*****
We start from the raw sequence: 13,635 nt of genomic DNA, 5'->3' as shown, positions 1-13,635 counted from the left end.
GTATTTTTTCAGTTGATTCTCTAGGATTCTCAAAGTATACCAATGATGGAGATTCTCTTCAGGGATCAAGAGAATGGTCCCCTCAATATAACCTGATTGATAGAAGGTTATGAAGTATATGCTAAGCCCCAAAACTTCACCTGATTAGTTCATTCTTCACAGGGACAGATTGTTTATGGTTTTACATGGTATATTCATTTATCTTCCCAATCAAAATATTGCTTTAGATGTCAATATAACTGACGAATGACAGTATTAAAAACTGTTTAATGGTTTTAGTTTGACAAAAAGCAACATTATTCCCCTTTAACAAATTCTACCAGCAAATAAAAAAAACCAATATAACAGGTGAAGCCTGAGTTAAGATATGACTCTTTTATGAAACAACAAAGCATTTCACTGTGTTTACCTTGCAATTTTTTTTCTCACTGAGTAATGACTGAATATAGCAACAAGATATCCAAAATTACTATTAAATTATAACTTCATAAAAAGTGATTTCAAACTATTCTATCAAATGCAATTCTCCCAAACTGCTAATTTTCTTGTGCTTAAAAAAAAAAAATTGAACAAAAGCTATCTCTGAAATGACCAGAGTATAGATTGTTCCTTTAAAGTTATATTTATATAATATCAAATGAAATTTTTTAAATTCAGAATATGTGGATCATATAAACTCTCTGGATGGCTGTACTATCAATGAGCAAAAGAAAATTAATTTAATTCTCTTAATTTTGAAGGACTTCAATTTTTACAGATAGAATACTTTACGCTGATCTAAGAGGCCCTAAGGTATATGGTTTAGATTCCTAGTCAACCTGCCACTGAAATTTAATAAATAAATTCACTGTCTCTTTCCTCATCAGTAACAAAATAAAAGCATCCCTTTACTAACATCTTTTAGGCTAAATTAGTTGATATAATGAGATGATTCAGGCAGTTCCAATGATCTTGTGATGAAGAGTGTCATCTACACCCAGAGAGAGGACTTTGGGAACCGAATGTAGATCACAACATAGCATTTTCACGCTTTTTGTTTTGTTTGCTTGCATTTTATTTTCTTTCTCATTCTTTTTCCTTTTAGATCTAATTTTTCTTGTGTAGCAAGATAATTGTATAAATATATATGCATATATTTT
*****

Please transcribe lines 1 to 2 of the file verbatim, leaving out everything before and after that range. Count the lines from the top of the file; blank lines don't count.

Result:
We start from the raw sequence: 13,635 nt of genomic DNA, 5'->3' as shown, positions 1-13,635 counted from the left end.
GTATTTTTTCAGTTGATTCTCTAGGATTCTCAAAGTATACCAATGATGGAGATTCTCTTCAGGGATCAAGAGAATGGTCCCCTCAATATAACCTGATTGATAGAAGGTTATGAAGTATATGCTAAGCCCCAAAACTTCACCTGATTAGTTCATTCTTCACAGGGACAGATTGTTTATGGTTTTACATGGTATATTCATTTATCTTCCCAATCAAAATATTGCTTTAGATGTCAATATAACTGACGAATGACAGTATTAAAAACTGTTTAATGGTTTTAGTTTGACAAAAAGCAACATTATTCCCCTTTAACAAATTCTACCAGCAAATAAAAAAAACCAATATAACAGGTGAAGCCTGAGTTAAGATATGACTCTTTTATGAAACAACAAAGCATTTCACTGTGTTTACCTTGCAATTTTTTTTCTCACTGAGTAATGACTGAATATAGCAACAAGATATCCAAAATTACTATTAAATTATAACTTCATAAAAAGTGATTTCAAACTATTCTATCAAATGCAATTCTCCCAAACTGCTAATTTTCTTGTGCTTAAAAAAAAAAAATTGAACAAAAGCTATCTCTGAAATGACCAGAGTATAGATTGTTCCTTTAAAGTTATATTTATATAATATCAAATGAAATTTTTTAAATTCAGAATATGTGGATCATATAAACTCTCTGGATGGCTGTACTATCAATGAGCAAAAGAAAATTAATTTAATTCTCTTAATTTTGAAGGACTTCAATTTTTACAGATAGAATACTTTACGCTGATCTAAGAGGCCCTAAGGTATATGGTTTAGATTCCTAGTCAACCTGCCACTGAAATTTAATAAATAAATTCACTGTCTCTTTCCTCATCAGTAACAAAATAAAAGCATCCCTTTACTAACATCTTTTAGGCTAAATTAGTTGATATAATGAGATGATTCAGGCAGTTCCAATGATCTTGTGATGAAGAGTGTCATCTACACCCAGAGAGAGGACTTTGGGAACCGAATGTAGATCACAACATAGCATTTTCACGCTTTTTGTTTTGTTTGCTTGCATTTTATTTTCTTTCTCATTCTTTTTCCTTTTAGATCTAATTTTTCTTGTGTAGCAAGATAATTGTATAAATATATATGCATATATTTT